Online video platform TVCatchup will not be able to rely on a previous legal defence for streaming public service broadcasters programming without their permission. The Court of Justice of the European Union has ruled that United Kingdom law could not permit this. TVCatchup says that it will continue to offer a service with a greater choice of channels.

TVCatchUp provides an online service offering free access to channels that are available as free-to-air terrestrial transmissions. Commercial broadcasters ITV, Channel Four and Channel Five took the service to court, arguing that the platform was illegal under section 20 of the Copyright, Designs and Patents Act and infringed where a copyright broadcast is communicated to the public.

In its defence, TVCatchup argued that under section 73 of the act a wireless broadcast is not infringed it is retransmitted by cable within the area of initial broadcast.

The High Court agreed with TVCatchup, but the broadcasters took the case to the Court of Appeal, which stayed the case pending clarification from the Court of Justice of the European Union.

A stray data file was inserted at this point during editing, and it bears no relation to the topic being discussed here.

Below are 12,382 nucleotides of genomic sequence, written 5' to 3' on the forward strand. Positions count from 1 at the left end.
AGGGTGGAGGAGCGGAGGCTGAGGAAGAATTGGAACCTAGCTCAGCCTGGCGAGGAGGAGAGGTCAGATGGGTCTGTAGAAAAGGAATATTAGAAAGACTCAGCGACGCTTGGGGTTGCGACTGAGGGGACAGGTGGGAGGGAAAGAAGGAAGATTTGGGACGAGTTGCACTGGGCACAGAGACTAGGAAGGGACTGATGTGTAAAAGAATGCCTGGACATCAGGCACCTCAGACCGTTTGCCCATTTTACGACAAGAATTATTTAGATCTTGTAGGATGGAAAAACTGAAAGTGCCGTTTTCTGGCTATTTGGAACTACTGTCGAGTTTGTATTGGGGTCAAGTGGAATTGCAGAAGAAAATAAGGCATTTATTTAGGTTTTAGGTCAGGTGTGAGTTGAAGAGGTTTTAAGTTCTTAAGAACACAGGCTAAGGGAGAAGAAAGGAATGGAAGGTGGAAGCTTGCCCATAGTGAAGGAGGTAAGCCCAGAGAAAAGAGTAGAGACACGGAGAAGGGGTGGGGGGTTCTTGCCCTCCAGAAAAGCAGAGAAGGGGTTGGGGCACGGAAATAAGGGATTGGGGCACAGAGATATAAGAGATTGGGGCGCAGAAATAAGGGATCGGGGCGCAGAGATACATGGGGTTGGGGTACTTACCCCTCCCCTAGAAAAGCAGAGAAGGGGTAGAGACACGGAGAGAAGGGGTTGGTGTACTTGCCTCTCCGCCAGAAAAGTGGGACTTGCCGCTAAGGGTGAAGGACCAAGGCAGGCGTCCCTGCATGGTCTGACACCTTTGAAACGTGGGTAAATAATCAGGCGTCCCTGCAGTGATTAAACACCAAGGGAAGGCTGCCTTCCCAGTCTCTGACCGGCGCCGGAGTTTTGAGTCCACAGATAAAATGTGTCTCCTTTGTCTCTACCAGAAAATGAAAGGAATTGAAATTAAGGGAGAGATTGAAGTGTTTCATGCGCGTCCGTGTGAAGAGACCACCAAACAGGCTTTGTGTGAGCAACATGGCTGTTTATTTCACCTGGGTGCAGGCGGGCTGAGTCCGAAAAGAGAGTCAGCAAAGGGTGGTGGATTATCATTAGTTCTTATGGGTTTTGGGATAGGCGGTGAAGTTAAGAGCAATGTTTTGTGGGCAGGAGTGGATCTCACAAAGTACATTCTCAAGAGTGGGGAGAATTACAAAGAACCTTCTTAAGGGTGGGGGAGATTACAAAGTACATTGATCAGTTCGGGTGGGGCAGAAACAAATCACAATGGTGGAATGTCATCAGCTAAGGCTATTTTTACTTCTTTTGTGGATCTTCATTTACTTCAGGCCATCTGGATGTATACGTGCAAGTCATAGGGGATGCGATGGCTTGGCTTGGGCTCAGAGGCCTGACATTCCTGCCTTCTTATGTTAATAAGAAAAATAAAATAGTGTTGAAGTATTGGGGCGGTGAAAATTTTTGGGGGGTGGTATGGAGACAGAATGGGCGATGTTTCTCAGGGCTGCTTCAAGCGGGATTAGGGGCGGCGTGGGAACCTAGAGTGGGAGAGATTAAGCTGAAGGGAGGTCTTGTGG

TV Catchup - channel page

In its ruling, the European court determined that retransmission by means of an internet stream constitutes communication to the public. It ruled that the European Directive does not permit “national legislation which provides that copyright is not infringed in the case of immediate retransmission by cable, including, where relevant, via the internet, in the area of initial broadcast, of works broadcast on television channels subject to public service obligations.”

So not only does this remove a key defence for platforms like TVCatchup, it implies that this aspect of United Kingdom legislation is invalid.

Irrespective of its position with respect to Europe, the government is already seeking to remove section 73 provisions through its new Digital Economy Bill.

For its part, TVCatchup says it has “alternative technology allowing users to enjoy a far greater selection of entertainment than previously without infringing any copyright restrictions, so Section 73 is largely irrelevant to us in 2017.”

Following the European court ruling, TVCatchup was continuing to offer online access to programming from the five public service channels in the United Kingdom, as well as a number of other channels.

In a statement it said, “TVCatchup will not only remain available to users for many years to come, but with a forthcoming far greater choice of channels and many more ways and places to use the service that we pioneered.”

The judgement of the Court of Justice of the European Union in Case C‑275/15 was delivered on 1 March 2017.